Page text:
QLD Rules of thumb to minimise risk of De Facto

Australia's #1 for Law
Join 150,000 Australians every month. Ask a question, respond to a question and better understand the law today!
FREE - Join Now

mojorising

Member
18 January 2020
3
0
1
I am looking for general rules of thumb to follow when allowing a partner/girlfriend (with whom one is having a sexual relationship) to stay over in one's house so that the risk of being judged to be in a De Facto relationship is minimised in the event of any future relationship breakdown.

I realise that it is not possible to devise a water-tight strategy so I am just looking for general rules of thumb to minimise risk.

Example rules I can think of might be:-

1. Avoid more than X nights a week of her staying overnight in your home (X=3 ?)
2. If the relationship is not going to last then make sure it ends before Y months (Y=24 ?)
3. Do not give her a key to the house
4. Do not allow her to use your address for receiving mail
5. Do not allow her clothes to be stored in your wardrobes
6. Make sure all food consumed in the house is purchased by you and she does not bring groceries to the house.
7. When travelling away somewhere without her, advise her to get any of her belongings from your house that she needs before you leave, as she will not have access.
8. Do not mix finances
9. Do not have children
10. If she already has children do not allow them to sleep over in your house

If anyone has any suggestions to add or comments to make on these example rules that would be useful.

Sorry if the list sounds a bit calculating but, unfortunately, that is the nature of relationships when looking at them from a legal risk perspective.

Thanks
 

sammy01

Well-Known Member
27 September 2015
4,717
677
2,894
have a read
De facto Relationships - Family Court of Australia
Wow - slow down romeo, let romance blossom without all the fear of 'what if'.

Once you've been living together for 2 years - so her drivers licence states same address as your's, all her mail is coming to same address.
But even after 2 years that doesn't mean she gets half your stuff. The duration of the relationship happens. Ball park figure - after 7 years or if there is a child, then you're looking at getting close to a ball park of a 50/50 asset split, but even then there are variables.

One more important piece of advice - CONDOMS.
 

Atticus

Well-Known Member
6 February 2019
1,795
255
2,394
I realise that it is not possible to devise a water-tight strategy so I am just looking for general rules of thumb to minimise risk
Have a read of of this >>> FAMILY LAW ACT 1975 - SECT 4AA De facto relationships
Important to know that from a family law perspective, the 2 year time frame goes out the window if a child comes along.... So as already suggested, use condoms, but I would go further & suggest you take full responsibility for that from purchase to the time you personally see it flush away..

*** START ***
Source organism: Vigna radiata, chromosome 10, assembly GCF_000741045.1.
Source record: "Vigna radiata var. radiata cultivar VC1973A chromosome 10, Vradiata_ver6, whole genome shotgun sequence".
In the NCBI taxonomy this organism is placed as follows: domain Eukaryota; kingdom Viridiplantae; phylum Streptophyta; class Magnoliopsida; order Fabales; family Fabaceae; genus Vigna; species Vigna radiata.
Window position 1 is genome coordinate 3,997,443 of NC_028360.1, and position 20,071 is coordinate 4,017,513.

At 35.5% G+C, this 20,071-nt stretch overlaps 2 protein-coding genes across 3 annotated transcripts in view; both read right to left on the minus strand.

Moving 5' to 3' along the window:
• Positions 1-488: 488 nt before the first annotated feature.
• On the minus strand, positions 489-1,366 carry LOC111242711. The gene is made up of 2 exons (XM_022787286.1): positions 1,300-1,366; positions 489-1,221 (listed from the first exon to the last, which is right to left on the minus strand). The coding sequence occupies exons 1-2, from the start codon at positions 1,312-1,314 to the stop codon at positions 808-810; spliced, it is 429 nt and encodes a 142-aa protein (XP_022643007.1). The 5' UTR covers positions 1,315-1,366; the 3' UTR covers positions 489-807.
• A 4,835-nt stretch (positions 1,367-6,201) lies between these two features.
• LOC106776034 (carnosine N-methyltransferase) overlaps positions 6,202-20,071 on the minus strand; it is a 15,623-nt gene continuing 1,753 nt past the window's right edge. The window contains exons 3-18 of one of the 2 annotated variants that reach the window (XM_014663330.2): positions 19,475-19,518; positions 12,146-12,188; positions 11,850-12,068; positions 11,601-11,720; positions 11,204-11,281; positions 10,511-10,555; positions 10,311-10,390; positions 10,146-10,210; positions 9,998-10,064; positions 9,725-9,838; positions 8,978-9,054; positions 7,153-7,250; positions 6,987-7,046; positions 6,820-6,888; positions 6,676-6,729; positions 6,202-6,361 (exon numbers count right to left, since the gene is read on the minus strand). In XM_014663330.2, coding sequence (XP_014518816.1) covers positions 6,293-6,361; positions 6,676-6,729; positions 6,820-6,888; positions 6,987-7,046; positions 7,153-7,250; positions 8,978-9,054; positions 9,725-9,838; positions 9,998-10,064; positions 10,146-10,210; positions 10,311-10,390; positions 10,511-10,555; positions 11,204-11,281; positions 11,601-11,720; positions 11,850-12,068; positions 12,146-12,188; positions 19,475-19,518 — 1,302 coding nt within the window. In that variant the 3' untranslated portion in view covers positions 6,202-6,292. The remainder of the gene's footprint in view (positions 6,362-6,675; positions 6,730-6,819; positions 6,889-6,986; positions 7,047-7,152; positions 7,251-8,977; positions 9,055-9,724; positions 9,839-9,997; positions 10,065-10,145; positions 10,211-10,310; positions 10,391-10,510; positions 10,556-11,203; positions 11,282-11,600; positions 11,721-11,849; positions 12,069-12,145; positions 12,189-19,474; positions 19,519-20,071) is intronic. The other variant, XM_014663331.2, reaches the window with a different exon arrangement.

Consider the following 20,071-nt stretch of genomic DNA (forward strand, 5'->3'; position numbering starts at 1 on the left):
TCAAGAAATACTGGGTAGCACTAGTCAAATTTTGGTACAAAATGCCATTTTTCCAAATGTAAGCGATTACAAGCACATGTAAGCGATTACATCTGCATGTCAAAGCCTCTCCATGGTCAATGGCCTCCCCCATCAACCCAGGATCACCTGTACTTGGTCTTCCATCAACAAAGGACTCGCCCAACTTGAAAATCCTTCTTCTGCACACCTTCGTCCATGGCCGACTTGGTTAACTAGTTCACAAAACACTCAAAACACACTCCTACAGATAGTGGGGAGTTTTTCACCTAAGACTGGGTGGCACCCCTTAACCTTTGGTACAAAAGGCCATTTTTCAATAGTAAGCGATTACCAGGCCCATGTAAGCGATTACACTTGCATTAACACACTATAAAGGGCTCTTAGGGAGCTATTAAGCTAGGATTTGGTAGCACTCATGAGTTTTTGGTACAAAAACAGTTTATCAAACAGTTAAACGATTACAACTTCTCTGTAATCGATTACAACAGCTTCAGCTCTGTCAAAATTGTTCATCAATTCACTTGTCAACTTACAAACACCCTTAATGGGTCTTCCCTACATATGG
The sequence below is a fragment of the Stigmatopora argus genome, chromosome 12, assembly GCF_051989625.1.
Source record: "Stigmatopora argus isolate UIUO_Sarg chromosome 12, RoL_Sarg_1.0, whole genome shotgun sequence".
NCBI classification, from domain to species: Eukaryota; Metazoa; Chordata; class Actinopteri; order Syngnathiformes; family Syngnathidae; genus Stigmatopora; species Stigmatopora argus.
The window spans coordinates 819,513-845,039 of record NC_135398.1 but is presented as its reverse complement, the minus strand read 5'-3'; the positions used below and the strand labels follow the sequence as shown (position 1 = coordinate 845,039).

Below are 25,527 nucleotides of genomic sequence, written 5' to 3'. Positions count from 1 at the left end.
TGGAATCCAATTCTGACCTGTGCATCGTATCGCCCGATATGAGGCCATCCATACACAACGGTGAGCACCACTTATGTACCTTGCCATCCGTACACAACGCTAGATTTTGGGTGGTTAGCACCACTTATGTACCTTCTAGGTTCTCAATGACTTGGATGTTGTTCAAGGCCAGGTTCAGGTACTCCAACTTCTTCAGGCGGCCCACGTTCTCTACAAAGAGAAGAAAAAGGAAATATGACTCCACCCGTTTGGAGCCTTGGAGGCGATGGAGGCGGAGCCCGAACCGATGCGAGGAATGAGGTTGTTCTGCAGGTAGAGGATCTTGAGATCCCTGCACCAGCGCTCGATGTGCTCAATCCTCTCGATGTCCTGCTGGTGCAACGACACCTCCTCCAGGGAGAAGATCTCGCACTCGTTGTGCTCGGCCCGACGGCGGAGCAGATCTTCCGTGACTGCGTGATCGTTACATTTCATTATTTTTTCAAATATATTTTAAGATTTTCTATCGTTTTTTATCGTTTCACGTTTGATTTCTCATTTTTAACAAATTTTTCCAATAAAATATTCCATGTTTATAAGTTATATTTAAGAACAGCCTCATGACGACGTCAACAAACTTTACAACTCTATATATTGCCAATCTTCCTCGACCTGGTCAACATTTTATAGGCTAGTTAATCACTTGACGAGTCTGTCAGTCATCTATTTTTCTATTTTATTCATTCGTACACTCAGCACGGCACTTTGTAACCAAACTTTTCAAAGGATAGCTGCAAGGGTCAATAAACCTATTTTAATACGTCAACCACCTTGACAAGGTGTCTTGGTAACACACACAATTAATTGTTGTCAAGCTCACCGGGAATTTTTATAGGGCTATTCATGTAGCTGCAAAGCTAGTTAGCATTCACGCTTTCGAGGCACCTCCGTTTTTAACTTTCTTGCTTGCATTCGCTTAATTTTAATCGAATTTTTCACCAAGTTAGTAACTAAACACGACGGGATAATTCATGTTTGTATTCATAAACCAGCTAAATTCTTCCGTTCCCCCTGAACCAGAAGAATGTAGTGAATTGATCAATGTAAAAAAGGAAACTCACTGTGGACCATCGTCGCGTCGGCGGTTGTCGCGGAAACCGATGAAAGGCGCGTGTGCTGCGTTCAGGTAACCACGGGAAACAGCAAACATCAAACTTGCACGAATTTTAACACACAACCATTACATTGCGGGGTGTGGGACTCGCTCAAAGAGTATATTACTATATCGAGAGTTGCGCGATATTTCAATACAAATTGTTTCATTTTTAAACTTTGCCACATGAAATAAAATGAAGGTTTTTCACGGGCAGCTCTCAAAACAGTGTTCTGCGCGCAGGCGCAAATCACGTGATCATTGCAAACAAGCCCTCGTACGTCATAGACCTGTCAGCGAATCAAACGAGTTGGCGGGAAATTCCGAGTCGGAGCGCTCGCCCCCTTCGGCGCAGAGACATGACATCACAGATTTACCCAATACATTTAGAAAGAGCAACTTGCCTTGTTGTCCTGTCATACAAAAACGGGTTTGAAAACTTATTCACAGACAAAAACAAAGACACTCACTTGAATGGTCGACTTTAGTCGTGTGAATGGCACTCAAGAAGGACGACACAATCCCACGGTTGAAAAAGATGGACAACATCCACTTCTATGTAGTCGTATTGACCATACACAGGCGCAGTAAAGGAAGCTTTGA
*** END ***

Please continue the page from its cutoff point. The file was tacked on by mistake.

mojorising

Member
18 January 2020
3
0
1
Thanks for the condoms advice folks. I will put that under rule number 9!

But even after 2 years that doesn't mean she gets half your stuff.

Thanks Sammy. I am really looking at ways of minimising the risk of getting tangled up in the family Court to begin with.

On a related note, I am also wondering about what the situation is when letting a GF stay in one's home every night if she does not have her own place temporarily for some reason.

Like, if a GF moved into your home while she was temporarily homeless how long could you normally let her stay before you would start to stray into the De Facto danger zone?

This is assuming that all other rules are observed such as no pregnancy, not mixing finances, not letting her existing kids stay etc.
 

sammy01

Well-Known Member
27 September 2015
4,717
677
2,894
Living together for 2 years. So a sleep over here or there. No worries. 2 years living together is the starting point.
WARNING WARNING WARNING - 'temporarily homeless' I'm old and have been badly burnt financially. Do you really want to be in a relationship with someone who is 'temporarily homeless'?
 

mojorising

Member
18 January 2020
3
0
1
Living together for 2 years.

Thanks Sammy. I have never been able to find any reference to the 2 Years rule in any legislation or information published on a GOV website although I have heard this rule quoted many times.

But the Wikipedia page does make written reference to it.

Australian family law - Wikipedia

  • A de facto couple must cohabit for a minimum of two years for the Family Law Act to apply,

Is this 2 Year rule published anywhere on the government online information?

I am not very confident in relying on a Wikipedia page by itself.
 

sammy01

Well-Known Member
27 September 2015
4,717
677
2,894
so it is a bit vague - the reality is family law is a bit like that but I reckon the two year rule applies.
so here is the legislation
Family Law Act 1975 Once you're there click on the link on the left 4AA De facto relationships
I think the main bit is "having regard to all the circumstances of their relationship, they have a relationship as a couple living together on a genuine domestic basis."
especially 'genuine domestic basis'
so that is a bit vague. IF she stays for a month is that a genuine domestic basis?
NOPE
SO the courts have taken a rule of thumb - so after 2 years it can be seen as 'genuine'
De facto Relationships - Family Court of Australia

But even after 2 years it doesn't mean she gets al your stuff.